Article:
Teachers at a Nottinghamshire school are taking strike action against the threat of being forced into ‘academy status’. (Picture courtesy of NUT)
NUT members at The Kimberley School (pictured) say administrators have guaranteed there will be no change to their terms and conditions if the move goes ahead. However, they say experience of other academy conversions means they have no confidence in those assurances.
Louise Regan, NUT deputy division secretary, told UnionNews: “The governors had voted unanimously not to convert, but they’ve had a very quick turnaround because now they claim they’ll get more funding if they allow the change.
“However, that funding is time-limited – and staff here feel it’s a one-off bribe.
“The bottom line is that the staff want their school to remain a community school.”
A recent Ofsted report described the school as ‘a happy and harmonious community’ with exceptionally high attendance rates.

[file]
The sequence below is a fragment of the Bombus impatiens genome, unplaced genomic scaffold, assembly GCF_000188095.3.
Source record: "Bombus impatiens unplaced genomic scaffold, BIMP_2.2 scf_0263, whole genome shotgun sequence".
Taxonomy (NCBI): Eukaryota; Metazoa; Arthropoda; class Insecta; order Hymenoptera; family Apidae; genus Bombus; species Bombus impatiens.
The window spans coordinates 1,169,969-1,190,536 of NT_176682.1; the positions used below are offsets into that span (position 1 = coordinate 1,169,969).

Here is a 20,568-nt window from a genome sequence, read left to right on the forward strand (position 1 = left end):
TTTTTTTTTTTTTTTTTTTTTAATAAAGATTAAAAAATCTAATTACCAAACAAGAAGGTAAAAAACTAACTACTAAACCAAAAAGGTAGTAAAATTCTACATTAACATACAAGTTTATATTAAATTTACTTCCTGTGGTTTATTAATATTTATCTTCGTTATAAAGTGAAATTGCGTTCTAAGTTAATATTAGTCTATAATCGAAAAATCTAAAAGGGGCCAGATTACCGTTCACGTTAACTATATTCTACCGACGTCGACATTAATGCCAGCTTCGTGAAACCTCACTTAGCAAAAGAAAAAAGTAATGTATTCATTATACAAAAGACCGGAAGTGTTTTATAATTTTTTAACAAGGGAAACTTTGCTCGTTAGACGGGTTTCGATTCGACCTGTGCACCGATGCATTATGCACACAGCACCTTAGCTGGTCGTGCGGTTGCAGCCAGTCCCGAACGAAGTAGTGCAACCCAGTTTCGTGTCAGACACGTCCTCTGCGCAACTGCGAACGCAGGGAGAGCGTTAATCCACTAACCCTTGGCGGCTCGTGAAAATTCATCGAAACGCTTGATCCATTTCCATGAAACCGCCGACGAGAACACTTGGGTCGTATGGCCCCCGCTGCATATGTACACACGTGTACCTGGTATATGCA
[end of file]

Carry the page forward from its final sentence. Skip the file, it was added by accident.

NUT members are due to hold a ‘gate meeting’ outside the school this morning, hoping to explain to parents whey they are taking action and what they see as the danger of conversion to academy status.
It is the second strike of its kind in a week. Last Tuesday, teachers at Downhills primary in north London took industrial action against plans to hand control of the school to a charity founded by a Tory peer and Conservative Party donor.
The NUT says the campaign against academy status has seen a ‘significant’ increase in members at Kimberley.
The teachers say their concerns are about ‘the big picture’, including fears that local authority funds would be directed to the academies, at the expense of other schools and their students.
The school – which has 1300 pupils – compares favourably on official league tables with others in Nottinghamshire, on DfE criteria such as ‘value added’ and the numbers of pupils who achieve five good GCSEs.
The most recent Ofsted inspectors’ report described Kimberley as ‘a good and rapidly improving school’, where students ‘make better than expected progress’.
NUT members say they do not believe academy status is right for the community and will neither help the pupils, not help to retain teachers.
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